Pulled from the white paper, “Becoming a Leader Who Fosters Innovation,” by David Magellan Horth and Jonathan Vehar

We’ve seen that innovation is a compelling object for organizations as they look for ways to grow their top line via their pipeline.  And many organizations go right to efforts focused on creating new output, usually in the form of products or services.  But that works best when you’re paying attention to what makes output happen.

How do you know where to focus your innovation leadership development efforts so that you and your organization have the capacity you need? It becomes easier to diagnose areas needing attention when you tease apart several elements of innovation, specifically: 1) process, 2) context, 3) output and 4) people (Rhodes, 1961; Vehar, 2008).  This is the final post of this four part serial focused on people.

At the end of the day, innovation boils down to people. Someday artificial intelligence may do our innovation work for us, but until then, we need people with an innovative mindset working together to understand and clarify the challenge, generate and refine ideas, develop solutions and plans, and implement the innovation to realize a quantifiable gain. As important as things like compensation structures, idea management systems and online collaboration tools are, people are the key driver. Only by developing the innovation capacity of the people in the organization can the real promise of innovation be realized.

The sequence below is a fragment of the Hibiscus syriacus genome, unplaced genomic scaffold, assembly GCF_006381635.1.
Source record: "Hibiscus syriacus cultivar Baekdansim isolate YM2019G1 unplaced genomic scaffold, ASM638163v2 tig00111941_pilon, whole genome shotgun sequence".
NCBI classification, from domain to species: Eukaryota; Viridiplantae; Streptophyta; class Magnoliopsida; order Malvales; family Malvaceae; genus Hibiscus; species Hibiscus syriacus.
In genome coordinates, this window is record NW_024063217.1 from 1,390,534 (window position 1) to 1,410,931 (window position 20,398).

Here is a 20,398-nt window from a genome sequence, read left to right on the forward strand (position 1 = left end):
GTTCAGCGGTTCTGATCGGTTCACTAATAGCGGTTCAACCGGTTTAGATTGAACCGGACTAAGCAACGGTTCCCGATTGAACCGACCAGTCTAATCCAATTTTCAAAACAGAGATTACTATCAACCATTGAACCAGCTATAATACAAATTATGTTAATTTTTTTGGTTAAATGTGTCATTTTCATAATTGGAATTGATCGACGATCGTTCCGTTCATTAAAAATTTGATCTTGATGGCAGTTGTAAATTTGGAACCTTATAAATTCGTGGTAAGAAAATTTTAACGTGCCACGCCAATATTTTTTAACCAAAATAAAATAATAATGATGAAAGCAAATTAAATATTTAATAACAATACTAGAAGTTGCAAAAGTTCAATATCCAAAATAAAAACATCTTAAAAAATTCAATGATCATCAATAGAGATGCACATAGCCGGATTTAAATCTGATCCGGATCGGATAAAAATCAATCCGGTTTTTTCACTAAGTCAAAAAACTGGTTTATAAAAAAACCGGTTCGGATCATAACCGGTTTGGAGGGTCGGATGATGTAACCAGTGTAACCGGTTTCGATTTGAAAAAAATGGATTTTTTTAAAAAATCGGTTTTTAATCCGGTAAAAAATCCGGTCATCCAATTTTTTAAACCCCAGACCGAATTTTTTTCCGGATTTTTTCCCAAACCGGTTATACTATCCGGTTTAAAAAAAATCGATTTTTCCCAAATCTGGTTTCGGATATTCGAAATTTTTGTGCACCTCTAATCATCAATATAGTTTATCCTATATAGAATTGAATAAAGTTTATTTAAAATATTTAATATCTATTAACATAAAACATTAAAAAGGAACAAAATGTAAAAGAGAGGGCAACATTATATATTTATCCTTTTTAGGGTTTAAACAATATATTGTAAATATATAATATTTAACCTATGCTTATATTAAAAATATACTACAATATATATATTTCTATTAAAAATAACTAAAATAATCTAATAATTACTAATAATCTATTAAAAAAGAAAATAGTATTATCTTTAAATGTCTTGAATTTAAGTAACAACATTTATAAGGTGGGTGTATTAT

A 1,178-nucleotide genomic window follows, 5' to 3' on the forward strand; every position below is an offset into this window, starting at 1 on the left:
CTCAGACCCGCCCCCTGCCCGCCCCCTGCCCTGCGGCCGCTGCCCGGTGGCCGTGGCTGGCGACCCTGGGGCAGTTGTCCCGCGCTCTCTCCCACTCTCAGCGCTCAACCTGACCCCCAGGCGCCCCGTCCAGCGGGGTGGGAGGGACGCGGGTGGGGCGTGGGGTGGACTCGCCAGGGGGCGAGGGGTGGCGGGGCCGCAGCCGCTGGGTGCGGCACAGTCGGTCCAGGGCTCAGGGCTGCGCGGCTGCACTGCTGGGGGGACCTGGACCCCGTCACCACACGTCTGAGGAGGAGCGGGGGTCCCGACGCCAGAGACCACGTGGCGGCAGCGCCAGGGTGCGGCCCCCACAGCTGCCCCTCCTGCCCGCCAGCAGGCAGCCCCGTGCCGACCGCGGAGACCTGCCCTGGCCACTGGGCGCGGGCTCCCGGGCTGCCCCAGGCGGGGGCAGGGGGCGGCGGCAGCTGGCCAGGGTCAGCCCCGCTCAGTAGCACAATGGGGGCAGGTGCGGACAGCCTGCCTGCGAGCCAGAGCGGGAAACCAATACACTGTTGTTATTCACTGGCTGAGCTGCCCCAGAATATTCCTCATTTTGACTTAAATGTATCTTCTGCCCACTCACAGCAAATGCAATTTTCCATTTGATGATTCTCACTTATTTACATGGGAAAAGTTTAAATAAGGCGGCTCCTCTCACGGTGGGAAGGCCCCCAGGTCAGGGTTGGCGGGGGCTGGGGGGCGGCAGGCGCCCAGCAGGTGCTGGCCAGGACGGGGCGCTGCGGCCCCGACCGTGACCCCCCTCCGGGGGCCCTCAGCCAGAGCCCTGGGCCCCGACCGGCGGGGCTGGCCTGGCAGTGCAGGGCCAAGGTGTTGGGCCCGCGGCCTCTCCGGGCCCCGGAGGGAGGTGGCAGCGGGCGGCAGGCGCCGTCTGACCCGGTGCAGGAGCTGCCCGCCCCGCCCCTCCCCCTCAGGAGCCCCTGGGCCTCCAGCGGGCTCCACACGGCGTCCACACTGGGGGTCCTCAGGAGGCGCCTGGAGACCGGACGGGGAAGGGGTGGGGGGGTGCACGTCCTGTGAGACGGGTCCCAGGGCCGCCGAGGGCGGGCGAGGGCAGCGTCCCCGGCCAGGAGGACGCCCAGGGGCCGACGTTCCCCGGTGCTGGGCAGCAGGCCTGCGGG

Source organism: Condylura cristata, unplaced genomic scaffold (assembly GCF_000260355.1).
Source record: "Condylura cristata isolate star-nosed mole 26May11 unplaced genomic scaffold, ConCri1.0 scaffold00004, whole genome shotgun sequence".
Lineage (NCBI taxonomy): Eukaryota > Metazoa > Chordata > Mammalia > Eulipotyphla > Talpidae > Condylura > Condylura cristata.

Needless to say, at the Center for Creative Leadership, we’re big advocates of educating people in the toolset, mindset, and skillset for innovation.  Until there is the commitment to make that happen, here are five suggestions to get people on board:

  1. Create a mandate for change, backed by a strategy that embraces innovation. If you are not senior enough to create the mandate, gather peers around you who share your passion for innovation and collectively approach those who can create the mandate, or scale it back to a level where you have authority to make it happen. Use the IBM 2010 CEO Study, IBM 2011 Creative Leadership Studies, 2012 Capgemini Innovation Leadership Study and other evidence to get their attention.
  2. Model what it will take individually and collectively for the organization to become more innovative. It is particularly important for senior leaders to walk the talk.  Our colleagues McGuire and Rhodes (2009) describe this as “head room,” demonstrating courage, thoughtfulness and vulnerability and modeling new behaviors that facilitate a shift in culture. Make managing the tension between business thinking and innovative thinking a priority.
  3. Communicate challenging strategic issues throughout the organization. Use them as vehicles for promoting collaboration and seeking creative ideas. The IRS, for example, creates a rolling strategy, rather than reinventing the wheel on a yearly basis. The issues become focal points for employee creativity – rather than random contributions to a suggestion box.
  4. Create highly diverse teams to address strategic issues. Help them overcome limiting differences so diversity becomes a source of novel ideas.
  5. Champion ideas that don’t quite fit and network with your peers to find a home for them. Actively break down barriers to innovation, including internal politics, and destructive criticism, as well as hurdles, gates and other and unnecessary systems.

Those are five suggestions, but not the only five ways to help people jumpstart their innovative thinking.

What are your suggestions, tactics or strategies?

 Read the full whitepaper here.

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